Sunday, February 15, 2015

Dirty Rotten English Teachers

Apprentice to the Flower Poet Z, by Debra Weinstein

Just kidding. All of my best friends are English teachers. But, you'll have to admit, they are a breed apart. And worse, of course, are the English-teacher types who teach writing. Worst of all, the lowest of the low, are creative writing teachers who teach poetry. As if.

Just kidding.

Years ago, in grad school, before I could be trusted to teach illiterate freshmen how to write five-paragraph essays about the kings of England, I was assigned a summer internship with an English professor. His "specialty" was popular culture (an oxymoron even then) and I was to assist him in his "work." Each morning that summer I would ride my bike from the grad-student ghetto, along the Connecticut River, through ripening green fields of tobacco, to Professor X's ramshackle house on the far northern edge of Amherst. X was recently tenured--a job for life!--and feeling his academic oats. My first job, as I recall, was shingling his house, then he had me repoint his chimney, dig up his garden, walk his dog, and paint his front door. After I'd finished what he referred to as the "mundane chores," X invited me into his library, sat me down at a small ancillary desk, handed me a stack of Donald Duck comic books, and told me to "read them and take notes." He was writing a book on Donald Duck, or perhaps on comic books, "from a Jungian perspective," and I was to be his apprentice, paid $3 an hour. I'm not kidding.

The book, so far as I know, never appeared. X went on to become a full professor someplace better. Maybe Yale. 

Astronomers, I imagine, spend their summers on Pacific Islands where there's no ambient light to interfere with their telescopic observations; botanists and ornithologists are of course in Costa Rica, historians at tbe Bodleian wading through archives, linguists lost among aboriginal peoples making notes on verb tenses, and all manner of social scientists are off doing field work in sub-Saharan Africa. Not English professors, and certainly not poetry-writing teachers. They're at Yaddo having affairs and eating organic kale, or summering at the Hamptons (they're only professors, but they've married financiers), in a Paris walk-up discovered in the classifieds of the New York Review, or, at worst, like my Professor X, lounging in a hammock, sipping iced tea, and reading Scandinavian mysteries so they can finally "relax;" relaxing is a big part of being an English professor. X liked to cook and eat--de riguer for English profs--and he was having an affair with a comely third-year Chaucerian. This is what an English professor means when he says "he's busy." Office hours: 1-2 pm, Wednesdays.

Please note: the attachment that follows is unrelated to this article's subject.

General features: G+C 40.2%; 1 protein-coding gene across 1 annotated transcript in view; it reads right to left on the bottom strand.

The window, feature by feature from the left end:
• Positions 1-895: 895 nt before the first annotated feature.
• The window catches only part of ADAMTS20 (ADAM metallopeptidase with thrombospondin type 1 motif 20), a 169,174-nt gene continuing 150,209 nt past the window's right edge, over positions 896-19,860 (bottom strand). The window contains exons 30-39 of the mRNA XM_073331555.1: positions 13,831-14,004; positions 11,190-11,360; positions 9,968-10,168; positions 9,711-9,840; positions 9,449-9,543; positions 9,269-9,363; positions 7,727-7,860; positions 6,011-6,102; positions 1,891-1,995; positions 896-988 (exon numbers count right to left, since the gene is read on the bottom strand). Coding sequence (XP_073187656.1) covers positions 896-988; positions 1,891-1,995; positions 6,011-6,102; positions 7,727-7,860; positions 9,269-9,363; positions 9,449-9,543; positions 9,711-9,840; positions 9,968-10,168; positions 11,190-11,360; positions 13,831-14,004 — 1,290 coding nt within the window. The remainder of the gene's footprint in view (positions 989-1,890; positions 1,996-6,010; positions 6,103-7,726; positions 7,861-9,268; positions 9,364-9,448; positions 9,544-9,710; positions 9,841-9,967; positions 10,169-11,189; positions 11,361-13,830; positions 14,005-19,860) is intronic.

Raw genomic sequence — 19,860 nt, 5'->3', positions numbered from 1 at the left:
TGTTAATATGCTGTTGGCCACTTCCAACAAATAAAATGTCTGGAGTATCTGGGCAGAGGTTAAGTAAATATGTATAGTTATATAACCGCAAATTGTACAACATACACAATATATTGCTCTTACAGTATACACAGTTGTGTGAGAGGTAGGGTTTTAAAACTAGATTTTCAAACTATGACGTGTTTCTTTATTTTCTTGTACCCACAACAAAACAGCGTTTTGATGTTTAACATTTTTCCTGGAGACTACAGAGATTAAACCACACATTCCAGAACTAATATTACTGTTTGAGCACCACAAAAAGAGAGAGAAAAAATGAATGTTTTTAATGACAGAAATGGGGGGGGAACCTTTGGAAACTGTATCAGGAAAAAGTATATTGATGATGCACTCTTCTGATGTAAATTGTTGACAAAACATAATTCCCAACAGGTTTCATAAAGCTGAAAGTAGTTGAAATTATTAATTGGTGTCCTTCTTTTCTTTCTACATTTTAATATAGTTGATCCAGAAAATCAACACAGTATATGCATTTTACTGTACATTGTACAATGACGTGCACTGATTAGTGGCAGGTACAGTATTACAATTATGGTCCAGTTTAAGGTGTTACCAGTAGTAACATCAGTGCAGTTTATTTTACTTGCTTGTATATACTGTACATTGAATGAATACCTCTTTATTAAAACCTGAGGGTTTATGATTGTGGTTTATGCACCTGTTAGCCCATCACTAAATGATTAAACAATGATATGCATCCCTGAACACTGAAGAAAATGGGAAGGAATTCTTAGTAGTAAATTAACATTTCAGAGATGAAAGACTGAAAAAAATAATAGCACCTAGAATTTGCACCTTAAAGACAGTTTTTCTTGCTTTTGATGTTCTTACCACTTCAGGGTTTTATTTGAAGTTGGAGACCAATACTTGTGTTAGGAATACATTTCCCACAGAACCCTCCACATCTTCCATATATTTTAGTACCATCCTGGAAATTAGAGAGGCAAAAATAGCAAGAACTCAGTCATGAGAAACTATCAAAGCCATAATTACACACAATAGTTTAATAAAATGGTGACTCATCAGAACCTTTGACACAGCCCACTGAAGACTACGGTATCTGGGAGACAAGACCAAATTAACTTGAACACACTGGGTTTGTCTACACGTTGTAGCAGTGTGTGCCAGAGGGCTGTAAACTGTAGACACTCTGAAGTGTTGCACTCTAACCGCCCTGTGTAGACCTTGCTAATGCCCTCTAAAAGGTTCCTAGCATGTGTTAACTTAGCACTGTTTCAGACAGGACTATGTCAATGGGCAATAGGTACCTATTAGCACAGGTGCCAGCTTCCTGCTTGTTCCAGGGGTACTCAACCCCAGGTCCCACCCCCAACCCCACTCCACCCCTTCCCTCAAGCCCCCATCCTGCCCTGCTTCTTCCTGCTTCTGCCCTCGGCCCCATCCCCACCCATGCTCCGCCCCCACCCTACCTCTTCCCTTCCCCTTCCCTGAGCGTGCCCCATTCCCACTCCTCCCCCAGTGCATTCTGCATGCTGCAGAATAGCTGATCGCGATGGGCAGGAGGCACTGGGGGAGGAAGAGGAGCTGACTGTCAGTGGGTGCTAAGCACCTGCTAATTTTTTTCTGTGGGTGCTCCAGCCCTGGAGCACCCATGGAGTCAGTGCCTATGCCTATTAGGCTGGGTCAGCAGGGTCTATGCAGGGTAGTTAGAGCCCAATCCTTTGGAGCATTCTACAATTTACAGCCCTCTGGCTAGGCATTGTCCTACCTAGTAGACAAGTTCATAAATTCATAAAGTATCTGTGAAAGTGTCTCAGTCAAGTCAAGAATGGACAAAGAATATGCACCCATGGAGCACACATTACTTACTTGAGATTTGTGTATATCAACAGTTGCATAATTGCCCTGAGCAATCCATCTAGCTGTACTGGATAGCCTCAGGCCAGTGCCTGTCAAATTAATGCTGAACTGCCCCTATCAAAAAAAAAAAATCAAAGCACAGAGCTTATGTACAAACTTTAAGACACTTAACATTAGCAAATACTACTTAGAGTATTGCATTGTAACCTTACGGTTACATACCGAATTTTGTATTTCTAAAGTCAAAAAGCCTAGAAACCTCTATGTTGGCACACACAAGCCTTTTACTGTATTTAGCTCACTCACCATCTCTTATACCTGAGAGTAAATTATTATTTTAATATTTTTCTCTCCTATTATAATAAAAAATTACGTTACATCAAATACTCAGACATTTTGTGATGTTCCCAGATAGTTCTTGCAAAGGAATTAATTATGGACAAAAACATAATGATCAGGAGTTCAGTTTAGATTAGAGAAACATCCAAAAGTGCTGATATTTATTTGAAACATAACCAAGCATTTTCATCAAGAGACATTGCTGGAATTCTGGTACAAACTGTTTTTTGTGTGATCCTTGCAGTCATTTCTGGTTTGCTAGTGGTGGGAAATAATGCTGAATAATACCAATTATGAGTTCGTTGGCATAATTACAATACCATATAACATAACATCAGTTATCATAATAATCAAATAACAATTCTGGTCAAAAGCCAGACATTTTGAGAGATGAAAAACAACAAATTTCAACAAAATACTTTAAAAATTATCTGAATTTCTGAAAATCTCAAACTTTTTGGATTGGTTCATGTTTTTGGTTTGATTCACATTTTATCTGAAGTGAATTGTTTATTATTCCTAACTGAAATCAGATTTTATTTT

I don't normally read cheerful books, but it's February, and it was cloudy here one day last week, so to perk myself up I read Debra Weinstein's delightful Apprentice to the Flower Poet Z, a dead-on, only slightly hyperbolic account of a young woman's relationship with a famous poet who never reads or even writes poetry, who plagiarizes shamelessly, sleeps around, and spends more time on her wardrobe and campus politics than with her students or her "work." If you went to grad school in English, or took a few courses in the subject, you'll recognize Z at once. Preening, narcissistic, lazy, imperious, incurious, and ignorant. Weinstein has a blast with Z, and her ingĂ©nue narrator Annabelle is a delight: a young woman who images a life in poetry as a thing precious and beautiful, but who finds instead that poetry, like politics, is really about image and power and the caprice of fashion. Annabelle's lover Harry is a Joyce-besotted aspiring novelist who teaches Annabelle a thing or two about sex and life.  Harry leaves Annabelle boxes of gloves, has her recite lines that Nora wrote to Jimmy during their courtship, drags her off to the home of a deceased writer where, after a bit of breaking and entering, they act out the lives of real writers. And that's the nature of Weinstein's smart satire: Annabelle, the undergrad, is the real writer among a cast of phonies--Z and her wacky husband Lars (a memorist who thinks his life transcendent) and pretentious daughter; Harry with his Joycean fantasies; and Braun Brown, Z's oversexed poetic rival. Only Annabelle truly loves poetry, and by novel's end she's learned that if you want to write, the last thing you'd better do is apprentice yourself to a poet. One of the running gags in the novel is Annabelle's persistent desire to get Z to look at one her (Annabelle's) poems. Of course, Z can't be bothered: "Annabelle, could you do some research on male flowers?" "Are there male flowers?" "There must be..."  Quack quack.

All of this, of course, is in good fun. And, as the disclaimers always say, any resemblance to any real person, living or dead, is purely coincidental.

Apprentice to the Flower Poet Z was published a while back by Random House. Ms. Weinstein is a poet herself. Her poetry book is called Rodent Angel, which sounds promising.

George Ovitt (2/15/15)

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